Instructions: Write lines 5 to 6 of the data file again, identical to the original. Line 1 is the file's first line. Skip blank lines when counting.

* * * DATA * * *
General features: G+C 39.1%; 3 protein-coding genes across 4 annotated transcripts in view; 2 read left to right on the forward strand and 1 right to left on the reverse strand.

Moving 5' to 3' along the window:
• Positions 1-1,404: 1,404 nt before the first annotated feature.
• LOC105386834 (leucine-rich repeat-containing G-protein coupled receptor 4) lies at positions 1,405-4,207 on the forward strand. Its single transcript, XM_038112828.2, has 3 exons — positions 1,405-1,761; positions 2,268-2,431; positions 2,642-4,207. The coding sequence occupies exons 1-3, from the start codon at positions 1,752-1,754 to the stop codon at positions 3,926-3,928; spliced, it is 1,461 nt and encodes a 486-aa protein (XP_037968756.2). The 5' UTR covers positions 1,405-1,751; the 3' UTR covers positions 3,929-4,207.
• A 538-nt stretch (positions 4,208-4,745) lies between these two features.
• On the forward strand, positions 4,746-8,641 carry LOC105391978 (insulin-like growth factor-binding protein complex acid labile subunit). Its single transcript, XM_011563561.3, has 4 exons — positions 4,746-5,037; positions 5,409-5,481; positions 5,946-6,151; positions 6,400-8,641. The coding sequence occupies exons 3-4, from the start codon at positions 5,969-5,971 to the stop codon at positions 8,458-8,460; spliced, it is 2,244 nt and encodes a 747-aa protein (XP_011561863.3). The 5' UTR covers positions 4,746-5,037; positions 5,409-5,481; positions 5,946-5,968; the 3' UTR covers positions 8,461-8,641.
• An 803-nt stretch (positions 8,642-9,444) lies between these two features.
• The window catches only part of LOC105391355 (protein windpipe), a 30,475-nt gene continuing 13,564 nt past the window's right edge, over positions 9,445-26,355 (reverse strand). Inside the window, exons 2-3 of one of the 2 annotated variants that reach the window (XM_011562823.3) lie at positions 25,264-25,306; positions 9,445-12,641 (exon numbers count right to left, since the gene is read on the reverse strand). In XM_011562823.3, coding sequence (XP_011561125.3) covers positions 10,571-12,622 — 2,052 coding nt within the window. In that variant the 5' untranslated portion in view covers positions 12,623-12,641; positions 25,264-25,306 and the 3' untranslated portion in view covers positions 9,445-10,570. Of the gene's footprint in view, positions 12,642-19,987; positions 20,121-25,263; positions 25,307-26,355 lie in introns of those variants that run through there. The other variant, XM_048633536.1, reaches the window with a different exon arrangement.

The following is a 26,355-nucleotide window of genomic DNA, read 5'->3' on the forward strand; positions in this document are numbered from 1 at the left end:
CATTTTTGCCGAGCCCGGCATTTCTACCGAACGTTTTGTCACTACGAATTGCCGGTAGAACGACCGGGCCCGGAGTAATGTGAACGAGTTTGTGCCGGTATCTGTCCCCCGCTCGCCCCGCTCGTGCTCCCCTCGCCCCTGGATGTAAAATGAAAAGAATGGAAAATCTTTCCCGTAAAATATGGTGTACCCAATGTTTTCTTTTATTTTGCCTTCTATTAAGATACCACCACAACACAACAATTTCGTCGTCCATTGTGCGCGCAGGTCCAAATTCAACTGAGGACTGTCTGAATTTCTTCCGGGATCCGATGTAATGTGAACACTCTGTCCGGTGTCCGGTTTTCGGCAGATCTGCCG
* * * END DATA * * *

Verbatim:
• A 538-nt stretch (positions 4,208-4,745) lies between these two features.
• On the forward strand, positions 4,746-8,641 carry LOC105391978 (insulin-like growth factor-binding protein complex acid labile subunit). Its single transcript, XM_011563561.3, has 4 exons — positions 4,746-5,037; positions 5,409-5,481; positions 5,946-6,151; positions 6,400-8,641. The coding sequence occupies exons 3-4, from the start codon at positions 5,969-5,971 to the stop codon at positions 8,458-8,460; spliced, it is 2,244 nt and encodes a 747-aa protein (XP_011561863.3). The 5' UTR covers positions 4,746-5,037; positions 5,409-5,481; positions 5,946-5,968; the 3' UTR covers positions 8,461-8,641.